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Latin american journal of aquatic research

On-line version ISSN 0718-560X

Lat. Am. J. Aquat. Res. vol.48 no.3 Valparaíso July 2020 

Research Article

Production of Penaeus vannamei in low salinity, using diets formulated with different protein sources and percentages

Juan Carlos Gil-Núñez1 

Luis Rafael Martínez-Córdova2 

Rosalía Servín-Villegas3 

Francisco Javier Magallon-Barajas3 

Rafael Apolinar Bórquez-López4 

Jose Reyes Gonzalez-Galaviz5 

Ramón Casillas-Hernández4 

1Departamento de Biotecnología y Ciencias Alimentarias del Instituto Tecnológico de Sonora, Obregón Sonora, México

2Departamento de Investigaciones Científicas y Tecnológicas de la Universidad de Sonora, Hermosillo Sonora, México

3Centro de Investigaciones Biológicas del Noroeste, S.C., Instituto Politécnico Nacional La Paz, México

4Departamento de Ciencias Agropecuarias y Veterinarias del Instituto Tecnológico de Sonora, Obregón Sonora, México

5CONACYT - Instituto Tecnológico de Sonora, Obregón, Sonora, México


The present study was focused on assessing the effect of diets formulated with different sources and levels of protein on the production response of white leg shrimp Penaeus vannamei farmed at low salinity (3 g L-1). The protein sources were: soy meal (SM) and fish meal (FM), included at three levels: low (22-25%), medium (32-35%), and high (41-45%). A bioassay of 49 days was done in experimental tanks of 100 L (three tanks per treatment). Juvenile P. vannamei having a mean weight of 1.41 ± 0.30 g were stocked at a density of 100 ind m-3. Shrimp fed diets formulated with FM recorded significantly higher weight gain, specific growth rate (SGR), and protein assimilation efficiency rate (PER). Additionally, it showed a higher concentration of essential amino acids like methionine and threonine, and higher ash, calcium, iodine, phosphorous, and sodium content, which could favor the growth and survival of shrimp. Regression analysis showed that the optimum protein levels for diets formulated with SM and FM were 34.8 and 29.3%, respectively. These findings may help shrimp farmers to implement better feeding strategies for P. vannamei farmed at low salinity and on the use of alternative ingredients to substitute fish meal in the formulated feed.

Keywords: Penaeus vannamei; low salinity; soybean meal; replacement; diet; aquaculture


Farming of white leg shrimp Penaeus vannamei at low salinity is a practice becoming popular in diverse regions of the world. The species ability to thrive in a salinity range from 0.5 to 45 g L-1, in waters with an adequate ionic balance, make it a viable alternative for culture in diverse aquatic environments (González-Félix et al., 2017), since it has been farmed in waters from wells as well as in salinized land unable for agriculture (Páez-Osuna & Valencia-Castañeda, 2013; Jarwar, 2015). Moreover, due to the negative effect that marine aquaculture has had as a result of various viral diseases, the inland farming of marine organisms has become a viable alternative (Fierro et al., 2018). However, the culture at low salinities faces some challenges, some of them related to nutrition and environmental sustainability (Chen et al., 2015).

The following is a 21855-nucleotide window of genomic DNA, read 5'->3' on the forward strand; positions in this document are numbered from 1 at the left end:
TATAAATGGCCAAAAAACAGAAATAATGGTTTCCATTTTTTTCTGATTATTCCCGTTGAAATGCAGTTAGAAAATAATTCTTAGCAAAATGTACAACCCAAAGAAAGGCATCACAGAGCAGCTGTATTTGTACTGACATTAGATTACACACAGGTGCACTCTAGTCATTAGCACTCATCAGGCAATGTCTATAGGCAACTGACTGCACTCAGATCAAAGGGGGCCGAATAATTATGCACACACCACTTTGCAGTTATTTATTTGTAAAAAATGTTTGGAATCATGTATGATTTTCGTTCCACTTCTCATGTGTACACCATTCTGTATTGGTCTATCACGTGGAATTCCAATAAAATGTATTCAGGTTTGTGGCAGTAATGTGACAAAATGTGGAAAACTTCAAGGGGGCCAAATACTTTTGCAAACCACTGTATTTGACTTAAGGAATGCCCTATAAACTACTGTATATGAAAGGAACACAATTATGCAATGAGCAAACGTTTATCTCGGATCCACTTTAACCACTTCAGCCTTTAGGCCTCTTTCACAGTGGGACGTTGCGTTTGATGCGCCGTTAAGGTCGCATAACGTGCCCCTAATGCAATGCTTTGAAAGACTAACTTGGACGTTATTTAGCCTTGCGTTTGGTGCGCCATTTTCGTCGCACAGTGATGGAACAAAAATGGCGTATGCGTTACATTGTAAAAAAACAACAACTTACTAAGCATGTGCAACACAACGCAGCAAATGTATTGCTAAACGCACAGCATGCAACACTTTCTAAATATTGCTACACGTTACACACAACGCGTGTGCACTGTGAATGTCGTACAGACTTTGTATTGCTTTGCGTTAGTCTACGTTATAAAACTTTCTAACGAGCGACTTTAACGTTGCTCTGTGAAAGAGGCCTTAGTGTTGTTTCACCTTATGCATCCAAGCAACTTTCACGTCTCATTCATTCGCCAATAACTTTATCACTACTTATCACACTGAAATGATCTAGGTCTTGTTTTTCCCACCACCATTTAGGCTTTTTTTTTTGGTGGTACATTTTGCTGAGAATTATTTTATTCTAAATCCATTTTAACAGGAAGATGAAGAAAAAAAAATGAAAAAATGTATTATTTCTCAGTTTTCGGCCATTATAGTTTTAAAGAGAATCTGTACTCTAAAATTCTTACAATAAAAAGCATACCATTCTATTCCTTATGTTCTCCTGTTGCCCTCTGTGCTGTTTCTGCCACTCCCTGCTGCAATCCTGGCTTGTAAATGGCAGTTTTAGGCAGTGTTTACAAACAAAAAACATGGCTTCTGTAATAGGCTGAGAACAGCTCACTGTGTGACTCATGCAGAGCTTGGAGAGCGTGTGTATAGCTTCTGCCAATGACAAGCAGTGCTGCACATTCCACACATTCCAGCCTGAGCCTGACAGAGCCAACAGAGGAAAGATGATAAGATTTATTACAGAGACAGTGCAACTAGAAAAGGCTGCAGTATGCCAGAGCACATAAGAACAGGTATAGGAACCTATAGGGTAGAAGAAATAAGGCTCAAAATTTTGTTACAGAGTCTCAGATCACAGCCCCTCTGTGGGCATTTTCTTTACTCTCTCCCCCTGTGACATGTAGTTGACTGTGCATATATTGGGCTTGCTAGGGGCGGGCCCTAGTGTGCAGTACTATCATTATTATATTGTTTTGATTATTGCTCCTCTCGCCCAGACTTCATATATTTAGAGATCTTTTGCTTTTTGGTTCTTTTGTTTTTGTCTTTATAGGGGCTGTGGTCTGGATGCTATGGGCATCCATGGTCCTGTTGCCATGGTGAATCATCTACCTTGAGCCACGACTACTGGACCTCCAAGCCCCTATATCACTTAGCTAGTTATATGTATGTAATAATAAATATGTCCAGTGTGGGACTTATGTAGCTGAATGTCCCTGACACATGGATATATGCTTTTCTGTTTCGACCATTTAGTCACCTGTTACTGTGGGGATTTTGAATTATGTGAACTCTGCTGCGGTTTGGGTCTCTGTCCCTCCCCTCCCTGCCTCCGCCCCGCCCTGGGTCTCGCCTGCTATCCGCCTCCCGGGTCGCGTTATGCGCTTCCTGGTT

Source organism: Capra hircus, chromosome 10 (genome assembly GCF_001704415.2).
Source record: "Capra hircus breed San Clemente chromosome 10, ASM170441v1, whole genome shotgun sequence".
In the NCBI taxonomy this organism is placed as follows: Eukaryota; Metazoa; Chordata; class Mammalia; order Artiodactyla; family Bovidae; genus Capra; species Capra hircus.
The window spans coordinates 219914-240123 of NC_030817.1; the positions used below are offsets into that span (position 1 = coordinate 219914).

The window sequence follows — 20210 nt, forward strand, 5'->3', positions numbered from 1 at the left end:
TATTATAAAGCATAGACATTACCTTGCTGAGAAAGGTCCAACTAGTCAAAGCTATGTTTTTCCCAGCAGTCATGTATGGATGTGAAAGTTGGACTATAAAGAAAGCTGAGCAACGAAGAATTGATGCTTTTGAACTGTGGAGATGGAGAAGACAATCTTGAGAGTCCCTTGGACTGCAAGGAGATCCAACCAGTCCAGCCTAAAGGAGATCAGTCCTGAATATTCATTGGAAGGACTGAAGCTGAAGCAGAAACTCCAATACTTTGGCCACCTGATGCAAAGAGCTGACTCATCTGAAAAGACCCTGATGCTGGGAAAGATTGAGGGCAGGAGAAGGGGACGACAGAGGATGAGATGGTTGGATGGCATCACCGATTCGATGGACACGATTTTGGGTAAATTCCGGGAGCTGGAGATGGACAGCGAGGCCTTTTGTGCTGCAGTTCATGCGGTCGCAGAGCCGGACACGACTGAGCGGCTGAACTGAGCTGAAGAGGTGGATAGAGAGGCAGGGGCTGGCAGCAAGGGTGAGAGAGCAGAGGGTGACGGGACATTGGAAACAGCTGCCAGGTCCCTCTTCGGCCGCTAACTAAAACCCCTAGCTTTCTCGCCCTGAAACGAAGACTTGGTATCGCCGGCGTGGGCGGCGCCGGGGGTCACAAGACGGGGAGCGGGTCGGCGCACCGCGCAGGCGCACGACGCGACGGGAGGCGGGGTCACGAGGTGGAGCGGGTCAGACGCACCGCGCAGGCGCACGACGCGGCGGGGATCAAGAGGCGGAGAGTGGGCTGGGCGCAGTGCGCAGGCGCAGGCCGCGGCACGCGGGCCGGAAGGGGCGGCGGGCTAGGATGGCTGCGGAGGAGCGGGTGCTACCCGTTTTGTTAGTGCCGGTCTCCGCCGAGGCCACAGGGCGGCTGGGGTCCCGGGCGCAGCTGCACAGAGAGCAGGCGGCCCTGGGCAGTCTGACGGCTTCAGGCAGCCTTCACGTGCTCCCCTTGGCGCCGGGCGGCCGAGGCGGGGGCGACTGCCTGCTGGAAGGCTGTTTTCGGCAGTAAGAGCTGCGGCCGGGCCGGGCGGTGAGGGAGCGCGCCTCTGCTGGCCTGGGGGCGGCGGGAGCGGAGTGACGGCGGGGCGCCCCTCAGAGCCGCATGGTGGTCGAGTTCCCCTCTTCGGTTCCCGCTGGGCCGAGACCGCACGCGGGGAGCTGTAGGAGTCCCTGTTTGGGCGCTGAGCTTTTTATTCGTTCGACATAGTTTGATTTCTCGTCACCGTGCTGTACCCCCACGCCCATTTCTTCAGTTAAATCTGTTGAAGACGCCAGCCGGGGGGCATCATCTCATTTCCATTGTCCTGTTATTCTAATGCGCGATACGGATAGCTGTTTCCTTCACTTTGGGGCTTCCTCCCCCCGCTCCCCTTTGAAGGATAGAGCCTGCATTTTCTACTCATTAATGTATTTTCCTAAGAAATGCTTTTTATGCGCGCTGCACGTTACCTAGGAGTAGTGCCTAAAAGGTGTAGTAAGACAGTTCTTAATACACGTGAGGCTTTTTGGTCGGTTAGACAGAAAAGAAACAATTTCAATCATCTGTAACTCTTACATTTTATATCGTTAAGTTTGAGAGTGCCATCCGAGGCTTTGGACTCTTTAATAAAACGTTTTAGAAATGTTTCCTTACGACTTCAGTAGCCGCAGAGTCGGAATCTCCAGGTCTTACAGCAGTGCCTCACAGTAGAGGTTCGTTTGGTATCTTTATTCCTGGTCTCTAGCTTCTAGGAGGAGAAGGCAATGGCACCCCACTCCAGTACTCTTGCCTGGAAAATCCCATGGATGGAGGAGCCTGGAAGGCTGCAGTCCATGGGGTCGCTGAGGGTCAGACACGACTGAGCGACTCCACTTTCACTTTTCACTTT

The main aquafeeds protein ingredient is fish meal (FM), mainly because of its high digestibility, palatability, and balanced amino acid profile (NRC, 2011; Bauer et al., 2012; Huang et al., 2018). However, the increasing price and decreasing FM availability are two important problems for its use (Katya et al., 2016; Ayisi et al., 2017). Many different studies have been conducted to substitute FM in aquafeeds using some other protein sources such as fly meal, pea paste, cotton seeds, and poultry subproducts (Lim, 1996, 1997; Liu et al., 2012; Luo et al., 2012; Cabanillas-Beltrán et al., 2013; Carvalho et al., 2016; Cummins et al., 2017; Panini et al., 2017a,b). Soy meal (SM) has shown to be a good substitute for FM in diets for P. vannamei due to its high content of crude protein and good amino acid profile, as well as its low cost as compared to FM (Jatobá et al., 2017). There are many studies on the replacement of FM by SM in shrimp P. vannamei both in marine and low salinity environments, reporting the performance, protein efficiency ratio, daily feeding intake and mineral supplements (Xie et al., 2016; Huang et al., 2017; Jatobá et al., 2017; Moreno-Arias et al., 2018). However, the effect of the protein level of different sources has not been sufficiently explored in the culture at low salinity. For that reason, this study was focused on evaluating some sources with varying levels of protein on the productive performance of P. vannamei farmed at low salinities and found the optimal level for that condition.